Optometry today is much more advanced than the traditional practice where everything was limited to your eyes and correcting the vision. Today, it is done considering several other factors, including your behavior! This is called behavioral optometry and the doctor involved is called a behavioral optometrist. The job of a behavioral optometrist is to consider different other aspects related to your vision and visual demands. These include:
- Reading power and habit
- frequency of Working on computers and even
- the habit of reading or writing.
The job of the behavioral optometrist is to ensure that you are comfortable with your vision and you can do your work properly.
The concept of behavioral optometry does not restrict to the clarity of your sight. This can be done easily by measuring the eyes on a distance chart. The job of a behavioral optometrist involves much more than that, such as:
- Measuring the focus
- Looking for issues in eye coordination and
- Determining optimum visual comfort and level of performance.
They are also responsible for assessment and determining treatments for different issues in the eyes such as:
- Lazy eye or amblyopia
- Turned eye or strabismus
- Eye movement ability
- Reading fluency
- Vision perception and processing and
- Different health and neurological issues.
A behavioral optometrist follows the Optometry Code of Conduct and Code of Ethics while working on enhancing your visual system.
Difference Between Neuro and Behavioral Optometrist
There is a significant difference between the jobs done by an optometrist, a neuro-optometrist, and a behavioral optometrist, though all graduates from an accredited school of Optometry. A behavioral optometrist is also called a developmental optometrist and the types of care provided by them is different from the others.
- A vast majority of optometrists consists of general optometrists who are responsible for conducting eye exams and provide prescription glasses and contact lenses. They may also treat minor emergencies like an infection in the eyes.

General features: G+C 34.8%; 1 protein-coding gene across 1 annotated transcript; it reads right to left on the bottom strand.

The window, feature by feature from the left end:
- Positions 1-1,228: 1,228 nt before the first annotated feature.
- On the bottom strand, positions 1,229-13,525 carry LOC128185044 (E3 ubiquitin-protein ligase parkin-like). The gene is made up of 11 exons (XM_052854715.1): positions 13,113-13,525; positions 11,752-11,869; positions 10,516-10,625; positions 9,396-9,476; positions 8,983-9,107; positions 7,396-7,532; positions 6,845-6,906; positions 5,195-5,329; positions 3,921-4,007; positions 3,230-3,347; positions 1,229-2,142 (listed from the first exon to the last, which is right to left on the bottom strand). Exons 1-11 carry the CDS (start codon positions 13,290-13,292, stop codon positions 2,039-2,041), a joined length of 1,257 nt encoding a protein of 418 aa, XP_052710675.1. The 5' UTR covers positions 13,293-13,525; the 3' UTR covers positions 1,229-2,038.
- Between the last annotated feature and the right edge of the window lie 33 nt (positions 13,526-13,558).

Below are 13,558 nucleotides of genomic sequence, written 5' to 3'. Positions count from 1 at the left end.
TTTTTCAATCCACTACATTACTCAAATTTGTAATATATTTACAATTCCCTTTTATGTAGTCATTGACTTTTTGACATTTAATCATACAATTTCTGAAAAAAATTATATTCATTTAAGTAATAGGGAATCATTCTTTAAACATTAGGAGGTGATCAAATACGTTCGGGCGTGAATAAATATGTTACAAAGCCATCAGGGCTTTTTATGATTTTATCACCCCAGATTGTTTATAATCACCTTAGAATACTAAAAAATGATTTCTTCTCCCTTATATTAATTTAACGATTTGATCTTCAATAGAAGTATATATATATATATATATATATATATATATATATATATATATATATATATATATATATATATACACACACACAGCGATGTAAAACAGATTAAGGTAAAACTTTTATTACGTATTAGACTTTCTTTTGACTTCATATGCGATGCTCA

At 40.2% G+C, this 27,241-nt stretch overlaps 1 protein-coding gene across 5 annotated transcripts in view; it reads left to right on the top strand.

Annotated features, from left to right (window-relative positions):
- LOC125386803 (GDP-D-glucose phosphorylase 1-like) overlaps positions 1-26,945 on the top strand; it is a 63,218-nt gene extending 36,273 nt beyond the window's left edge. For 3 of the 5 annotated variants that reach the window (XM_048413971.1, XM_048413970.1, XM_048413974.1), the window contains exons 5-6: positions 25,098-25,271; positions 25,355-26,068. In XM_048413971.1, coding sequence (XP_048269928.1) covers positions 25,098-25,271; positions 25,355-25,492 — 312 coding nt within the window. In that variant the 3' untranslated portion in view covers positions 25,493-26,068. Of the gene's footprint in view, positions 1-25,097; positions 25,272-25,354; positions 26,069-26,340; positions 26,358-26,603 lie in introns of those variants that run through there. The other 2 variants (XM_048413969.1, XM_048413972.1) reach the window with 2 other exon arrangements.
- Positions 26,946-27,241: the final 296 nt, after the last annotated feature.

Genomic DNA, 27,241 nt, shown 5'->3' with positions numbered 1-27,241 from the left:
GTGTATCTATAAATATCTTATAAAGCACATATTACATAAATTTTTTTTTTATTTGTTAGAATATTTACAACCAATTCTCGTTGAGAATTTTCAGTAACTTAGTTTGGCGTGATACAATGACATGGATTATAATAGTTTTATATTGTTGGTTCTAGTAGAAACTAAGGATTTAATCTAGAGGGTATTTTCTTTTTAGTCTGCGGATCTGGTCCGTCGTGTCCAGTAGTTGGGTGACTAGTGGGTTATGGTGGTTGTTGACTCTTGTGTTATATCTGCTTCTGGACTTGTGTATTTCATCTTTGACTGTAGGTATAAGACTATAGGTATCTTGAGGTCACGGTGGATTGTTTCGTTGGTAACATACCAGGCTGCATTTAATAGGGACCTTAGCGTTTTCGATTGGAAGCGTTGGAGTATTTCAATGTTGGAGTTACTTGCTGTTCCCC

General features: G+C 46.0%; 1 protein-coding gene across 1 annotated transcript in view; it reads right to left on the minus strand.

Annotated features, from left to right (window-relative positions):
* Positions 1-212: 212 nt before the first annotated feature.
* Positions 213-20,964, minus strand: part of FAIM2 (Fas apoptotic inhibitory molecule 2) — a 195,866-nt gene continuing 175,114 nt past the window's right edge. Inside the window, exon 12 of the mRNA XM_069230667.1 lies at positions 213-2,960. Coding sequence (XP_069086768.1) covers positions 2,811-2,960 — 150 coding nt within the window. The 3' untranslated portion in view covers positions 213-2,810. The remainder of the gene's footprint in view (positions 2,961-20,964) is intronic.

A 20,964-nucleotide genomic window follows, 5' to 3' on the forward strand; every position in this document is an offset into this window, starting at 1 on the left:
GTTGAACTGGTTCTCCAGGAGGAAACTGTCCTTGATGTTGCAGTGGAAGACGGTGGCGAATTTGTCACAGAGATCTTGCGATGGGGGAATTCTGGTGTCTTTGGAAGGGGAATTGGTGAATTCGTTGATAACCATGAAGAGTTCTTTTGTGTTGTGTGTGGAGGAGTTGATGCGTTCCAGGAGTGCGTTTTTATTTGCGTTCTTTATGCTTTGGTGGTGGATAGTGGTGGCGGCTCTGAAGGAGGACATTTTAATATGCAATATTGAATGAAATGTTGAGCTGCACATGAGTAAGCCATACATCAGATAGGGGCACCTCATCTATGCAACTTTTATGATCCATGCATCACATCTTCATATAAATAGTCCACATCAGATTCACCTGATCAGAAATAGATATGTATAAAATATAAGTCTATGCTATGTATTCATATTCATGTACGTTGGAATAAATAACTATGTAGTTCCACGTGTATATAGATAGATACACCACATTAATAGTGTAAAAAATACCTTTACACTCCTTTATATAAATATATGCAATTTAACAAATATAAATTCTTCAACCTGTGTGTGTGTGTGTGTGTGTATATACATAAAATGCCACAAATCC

- Neuro-optometrist works on the sub-specialty area of visual care. They deal with contact lenses, diseases, and pediatrics, all related to neuro-optometry. They may also work in the capacity of a general optometrist.
- A developmental or behavioral optometrist works on alternative medicine and follow unorthodox practices and ideas to enhance visual process.
Though the unconventional practices of the behavioral optometrists are not reinforced by research, they can successfully cure binocular vision dysfunction. The duration of treatment by them will be longer than those methods followed by a general or a neuro optometrist. This is because the treatment methods are often experimental and unproven.
When to Contact A Behavioral Optometrist
You can usually visit a developmental or pediatric or a behavioral optometrist for a specific vision or visual therapy that needs to be customized according to the needs of your child. Their treatment methods and tools may include unconventional items such as:
- Balance boards and
- Different computerized photographic activities.
There are other different home programs designed and used by the behavioral optometrists that are easy to follow and supervised by the parents. These programs are in addition to the in-room treatments provided by these professionals in their practice.
Though the activities and treatment methods of a behavioral optometrist may not be helpful in curing learning disabilities in a child, it can surely help a child to develop visual skills most efficiently. This will in turn help the child in developing and strengthening the functional eye skills for better coordination with his or her improved motor skills.
Therefore, if you find your child getting tired quickly in class, it is time to consult with a behavioral optometrist. They will tell you whether or not your child is really suffering from ADHD and needs to consult a specialist.